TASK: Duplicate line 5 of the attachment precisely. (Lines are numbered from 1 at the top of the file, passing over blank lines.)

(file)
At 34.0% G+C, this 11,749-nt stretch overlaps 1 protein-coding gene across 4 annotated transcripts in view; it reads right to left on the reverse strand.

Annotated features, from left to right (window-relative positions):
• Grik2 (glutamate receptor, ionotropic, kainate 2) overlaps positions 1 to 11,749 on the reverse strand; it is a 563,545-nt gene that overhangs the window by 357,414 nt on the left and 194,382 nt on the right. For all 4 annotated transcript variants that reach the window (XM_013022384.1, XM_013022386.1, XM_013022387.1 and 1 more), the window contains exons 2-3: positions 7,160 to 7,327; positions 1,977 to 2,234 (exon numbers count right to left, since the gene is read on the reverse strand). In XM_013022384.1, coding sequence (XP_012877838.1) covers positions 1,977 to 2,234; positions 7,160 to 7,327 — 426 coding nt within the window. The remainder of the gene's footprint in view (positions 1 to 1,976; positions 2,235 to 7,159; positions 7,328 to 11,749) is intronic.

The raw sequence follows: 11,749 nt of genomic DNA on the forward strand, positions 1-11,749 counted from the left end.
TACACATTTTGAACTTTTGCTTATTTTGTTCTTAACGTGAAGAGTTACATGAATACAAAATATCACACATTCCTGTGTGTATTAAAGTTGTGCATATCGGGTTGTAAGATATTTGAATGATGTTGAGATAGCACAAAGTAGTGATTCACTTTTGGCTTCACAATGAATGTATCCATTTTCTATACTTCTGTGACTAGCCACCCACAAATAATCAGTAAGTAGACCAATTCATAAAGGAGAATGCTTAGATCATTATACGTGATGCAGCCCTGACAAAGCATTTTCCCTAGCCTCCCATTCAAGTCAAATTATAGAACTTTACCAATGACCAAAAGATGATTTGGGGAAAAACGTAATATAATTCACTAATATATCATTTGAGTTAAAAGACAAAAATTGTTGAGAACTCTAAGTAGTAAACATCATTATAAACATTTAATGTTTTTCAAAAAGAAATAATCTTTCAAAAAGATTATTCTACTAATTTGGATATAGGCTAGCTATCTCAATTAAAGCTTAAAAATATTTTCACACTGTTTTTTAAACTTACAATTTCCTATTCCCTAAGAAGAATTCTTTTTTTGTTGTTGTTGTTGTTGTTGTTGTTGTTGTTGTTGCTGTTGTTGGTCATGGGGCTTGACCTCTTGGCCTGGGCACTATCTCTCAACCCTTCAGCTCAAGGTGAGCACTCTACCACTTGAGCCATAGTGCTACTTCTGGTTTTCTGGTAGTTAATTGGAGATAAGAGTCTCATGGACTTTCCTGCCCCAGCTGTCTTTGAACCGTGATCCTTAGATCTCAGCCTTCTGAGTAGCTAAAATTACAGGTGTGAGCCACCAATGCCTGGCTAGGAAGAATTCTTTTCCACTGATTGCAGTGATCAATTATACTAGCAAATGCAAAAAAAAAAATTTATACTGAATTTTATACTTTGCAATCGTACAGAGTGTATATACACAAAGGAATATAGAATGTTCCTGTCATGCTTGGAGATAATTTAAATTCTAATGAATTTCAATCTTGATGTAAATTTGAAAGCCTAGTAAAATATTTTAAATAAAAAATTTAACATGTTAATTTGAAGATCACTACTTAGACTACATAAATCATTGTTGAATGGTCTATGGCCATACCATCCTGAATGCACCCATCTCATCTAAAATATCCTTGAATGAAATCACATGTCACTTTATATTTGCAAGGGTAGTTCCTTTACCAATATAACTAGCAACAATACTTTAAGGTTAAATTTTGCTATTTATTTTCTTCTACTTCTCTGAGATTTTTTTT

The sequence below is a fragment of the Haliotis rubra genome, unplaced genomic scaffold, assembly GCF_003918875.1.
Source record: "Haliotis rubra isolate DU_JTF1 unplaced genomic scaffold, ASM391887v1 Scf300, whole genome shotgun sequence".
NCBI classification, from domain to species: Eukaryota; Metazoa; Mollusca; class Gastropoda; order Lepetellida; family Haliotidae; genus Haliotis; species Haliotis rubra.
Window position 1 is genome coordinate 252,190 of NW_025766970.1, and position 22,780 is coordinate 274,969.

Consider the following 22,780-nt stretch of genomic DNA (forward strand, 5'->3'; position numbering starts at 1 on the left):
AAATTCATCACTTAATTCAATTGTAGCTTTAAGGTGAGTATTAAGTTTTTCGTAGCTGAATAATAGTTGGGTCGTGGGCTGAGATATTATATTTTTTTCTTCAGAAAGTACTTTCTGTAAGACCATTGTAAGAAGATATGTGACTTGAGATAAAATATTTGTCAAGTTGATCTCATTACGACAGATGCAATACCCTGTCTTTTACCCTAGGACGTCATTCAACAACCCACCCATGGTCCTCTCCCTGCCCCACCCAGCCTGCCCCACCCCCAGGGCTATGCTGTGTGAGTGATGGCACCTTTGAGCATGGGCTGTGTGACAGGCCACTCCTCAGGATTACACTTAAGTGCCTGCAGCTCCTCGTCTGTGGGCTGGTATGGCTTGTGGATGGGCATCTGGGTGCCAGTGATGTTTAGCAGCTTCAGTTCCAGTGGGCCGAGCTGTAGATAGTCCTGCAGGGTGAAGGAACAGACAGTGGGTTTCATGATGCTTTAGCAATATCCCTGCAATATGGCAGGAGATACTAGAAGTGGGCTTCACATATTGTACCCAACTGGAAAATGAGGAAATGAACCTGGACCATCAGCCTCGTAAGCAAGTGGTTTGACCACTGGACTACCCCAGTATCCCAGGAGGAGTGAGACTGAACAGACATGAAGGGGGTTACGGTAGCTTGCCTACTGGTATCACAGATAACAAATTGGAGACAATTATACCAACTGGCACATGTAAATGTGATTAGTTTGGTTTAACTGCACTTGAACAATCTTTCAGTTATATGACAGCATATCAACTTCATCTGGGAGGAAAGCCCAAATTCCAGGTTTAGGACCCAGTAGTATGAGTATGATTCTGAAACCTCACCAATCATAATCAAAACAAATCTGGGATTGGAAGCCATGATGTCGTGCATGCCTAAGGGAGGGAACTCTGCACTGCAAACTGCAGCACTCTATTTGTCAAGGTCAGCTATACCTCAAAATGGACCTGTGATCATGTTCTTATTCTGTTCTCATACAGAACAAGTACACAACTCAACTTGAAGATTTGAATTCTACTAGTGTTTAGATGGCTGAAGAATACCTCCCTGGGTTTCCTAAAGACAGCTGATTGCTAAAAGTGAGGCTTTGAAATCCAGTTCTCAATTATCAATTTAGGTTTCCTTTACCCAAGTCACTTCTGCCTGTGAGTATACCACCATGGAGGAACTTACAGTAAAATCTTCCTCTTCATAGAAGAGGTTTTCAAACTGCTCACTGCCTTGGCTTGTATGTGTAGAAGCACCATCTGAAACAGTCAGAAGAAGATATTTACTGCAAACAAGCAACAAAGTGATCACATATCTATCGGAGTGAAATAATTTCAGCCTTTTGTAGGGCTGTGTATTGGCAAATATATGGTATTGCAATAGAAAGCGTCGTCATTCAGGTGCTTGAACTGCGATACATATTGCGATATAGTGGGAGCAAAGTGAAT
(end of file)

TACACATTTTGAACTTTTGCTTATTTTGTTCTTAACGTGAAGAGTTACATGAATACAAAATATCACACATTCCTGTGTGTATTAAAGTTGTGCATATCGGGTTGTAAGATATTTGAATGATGTTGAGATAGCACAAAGTAGTGATTCACTTTTGGCTTCACAATGAATGTATCCATTTTCTATACTTCTGTGACTAGCCACCCACAAATAATCAGTAAGTAGACCAATTCATAAAGGAGAATGCTTAGATCATTATACGTGATGCAGCCCTGACAAAGCATTTTCCCTAGCCTCCCATTCAAGTCAAATTATAGAACTTTACCAATGACCAAAAGATGATTTGGGGAAAAACGTAATATAATTCACTAATATATCATTTGAGTTAAAAGACAAAAATTGTTGAGAACTCTAAGTAGTAAACATCATTATAAACATTTAATGTTTTTCAAAAAGAAATAATCTTTCAAAAAGATTATTCTACTAATTTGGATATAGGCTAGCTATCTCAATTAAAGCTTAAAAATATTTTCACACTGTTTTTTAAACTTACAATTTCCTATTCCCTAAGAAGAATTCTTTTTTTGTTGTTGTTGTTGTTGTTGTTGTTGTTGTTGTTGCTGTTGTTGGTCATGGGGCTTGACCTCTTGGCCTGGGCACTATCTCTCAACCCTTCAGCTCAAGGTGAGCACTCTACCACTTGAGCCATAGTGCTACTTCTGGTTTTCTGGTAGTTAATTGGAGATAAGAGTCTCATGGACTTTCCTGCCCCAGCTGTCTTTGAACCGTGATCCTTAGATCTCAGCCTTCTGAGTAGCTAAAATTACAGGTGTGAGCCACCAATGCCTGGCTAGGAAGAATTCTTTTCCACTGATTGCAGTGATCAATTATACTAGCAAATGCAAAAAAAAAAATTTATACTGAATTTTATACTTTGCAATCGTACAGAGTGTATATACACAAAGGAATATAGAATGTTCCTGTCATGCTTGGAGATAATTTAAATTCTAATGAATTTCAATCTTGATGTAAATTTGAAAGCCTAGTAAAATATTTTAAATAAAAAATTTAACATGTTAATTTGAAGATCACTACTTAGACTACATAAATCATTGTTGAATGGTCTATGGCCATACCATCCTGAATGCACCCATCTCATCTAAAATATCCTTGAATGAAATCACATGTCACTTTATATTTGCAAGGGTAGTTCCTTTACCAATATAACTAGCAACAATACTTTAAGGTTAAATTTTGCTATTTATTTTCTTCTACTTCTCTGAGATTTTTTTT